As we have discussed previously in Virtual Realty News Mosman has approximately 4,900 houses where (for arguments sake) approximately 1,666 rent, 1,666 own with a mortgage and the other 1,666 own without a mortgage. Interest rate increases affect the 1,666 that have a mortgage and not the 3,222 who rent or own without a mortgage. After looking at 2007, 2008, 2009 and 2010 house sales in Mosman, I can confidently say that it would take a financial tsunami to see our property prices drop to the levels predicted by Dean Baker.

  • Mosman house sales in 2007 – 414
  • Mosman house sales in 2008 – 269
  • Mosman house sales in 2009 – 322
  • Mosman house sales in 2010 – 255

IMF sees risk in ‘mild overvaluation’ of Aussie house prices given it will stress–test Australia’s mortgage market. House prices in eight major cities rose by 18.4 per cent in the year to June, prompting some analysts to warn of a bubble. House building activity hits 18 – month low a direct result of builders on Fort Fumble/Princess Gillard’s playgrounds of gold. Why build with their money when they can build using Gillard’s ‘cash for tuckshop’ building contracts.

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I noted whilst reading Macquarie Economics Research The Australian Insider – Outlook for the December quarter 2010, their observations pertaining to the above graphs.

  • Stepping back from the state–based detail, it is also obvious that the housing market is in a vastly different position to that prevailing in 2006 – 07. Not only has housing finance fallen by 26% since September 2009, it is also 26 % below its average level over 2006 – 07 (a period when finance was fairly stable). This means that dwelling commencements could easily fall by over 20% over 2011.

Only the uninformed would suggest that Australia has a housing bubble, because it is very clear that we are suffering from an undersupply, not an oversupply. Our non – existent house bubble presents another excellent explanation which takes one back to very basic economics – supply V demand.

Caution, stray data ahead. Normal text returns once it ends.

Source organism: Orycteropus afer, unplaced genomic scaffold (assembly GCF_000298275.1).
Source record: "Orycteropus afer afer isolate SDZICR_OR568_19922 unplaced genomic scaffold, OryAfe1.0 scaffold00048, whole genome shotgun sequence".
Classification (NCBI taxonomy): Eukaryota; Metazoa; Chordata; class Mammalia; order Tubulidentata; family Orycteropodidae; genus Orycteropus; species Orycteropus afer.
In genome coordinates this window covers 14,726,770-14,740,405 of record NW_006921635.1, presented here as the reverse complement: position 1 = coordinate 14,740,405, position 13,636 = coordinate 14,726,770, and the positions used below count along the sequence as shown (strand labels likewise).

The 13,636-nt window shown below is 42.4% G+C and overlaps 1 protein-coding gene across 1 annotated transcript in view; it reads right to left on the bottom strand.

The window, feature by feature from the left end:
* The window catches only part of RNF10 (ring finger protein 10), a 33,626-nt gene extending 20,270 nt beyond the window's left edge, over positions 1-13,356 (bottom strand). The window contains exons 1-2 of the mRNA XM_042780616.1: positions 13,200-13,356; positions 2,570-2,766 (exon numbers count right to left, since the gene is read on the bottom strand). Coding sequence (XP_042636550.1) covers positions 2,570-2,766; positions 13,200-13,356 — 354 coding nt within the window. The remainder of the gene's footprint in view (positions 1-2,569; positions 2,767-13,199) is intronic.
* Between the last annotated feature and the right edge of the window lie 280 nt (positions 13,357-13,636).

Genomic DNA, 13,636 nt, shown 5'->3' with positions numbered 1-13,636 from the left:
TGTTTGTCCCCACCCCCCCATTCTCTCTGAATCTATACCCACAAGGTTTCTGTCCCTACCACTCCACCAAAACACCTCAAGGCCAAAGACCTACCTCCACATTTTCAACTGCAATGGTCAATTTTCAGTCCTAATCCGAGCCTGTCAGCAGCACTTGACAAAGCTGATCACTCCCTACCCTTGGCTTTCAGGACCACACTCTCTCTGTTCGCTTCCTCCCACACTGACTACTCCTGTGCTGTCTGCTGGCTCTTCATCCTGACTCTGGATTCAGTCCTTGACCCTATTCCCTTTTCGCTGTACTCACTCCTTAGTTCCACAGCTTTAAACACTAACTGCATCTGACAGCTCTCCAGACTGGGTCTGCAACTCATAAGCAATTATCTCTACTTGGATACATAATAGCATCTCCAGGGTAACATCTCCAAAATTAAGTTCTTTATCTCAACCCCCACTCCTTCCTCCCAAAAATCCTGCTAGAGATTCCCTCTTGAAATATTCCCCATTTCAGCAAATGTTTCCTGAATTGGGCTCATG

When you have a government funded Builders Revolution it’s no wonder the tools are down!

No doubt when they complete their government guaranteed building works (when they return from their respective overseas holiday jaunts) may we again see the cement being poured on construction sites.

As they say “when you’re on a good thing – stick to it” hence, the Builders Education Revolution.

For connoisseurs of outstanding Mosman waterfronts look no further than this sensational Sydney Harbour residence – click here.

Cheers ^__^

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2 Responses to “Huffing and puffing but not blowing houses down!”

  • We certainly are suffering from an undersupply, not an oversupply Robert.

    Rental properties are leasing in a number of days at record prices and the weekly rent for one bedroom units has skyrocketed in recent months.

  • Ann says:

    People are still nervous and when they read global reports that Sydney house prices are over valued they remain very nervous.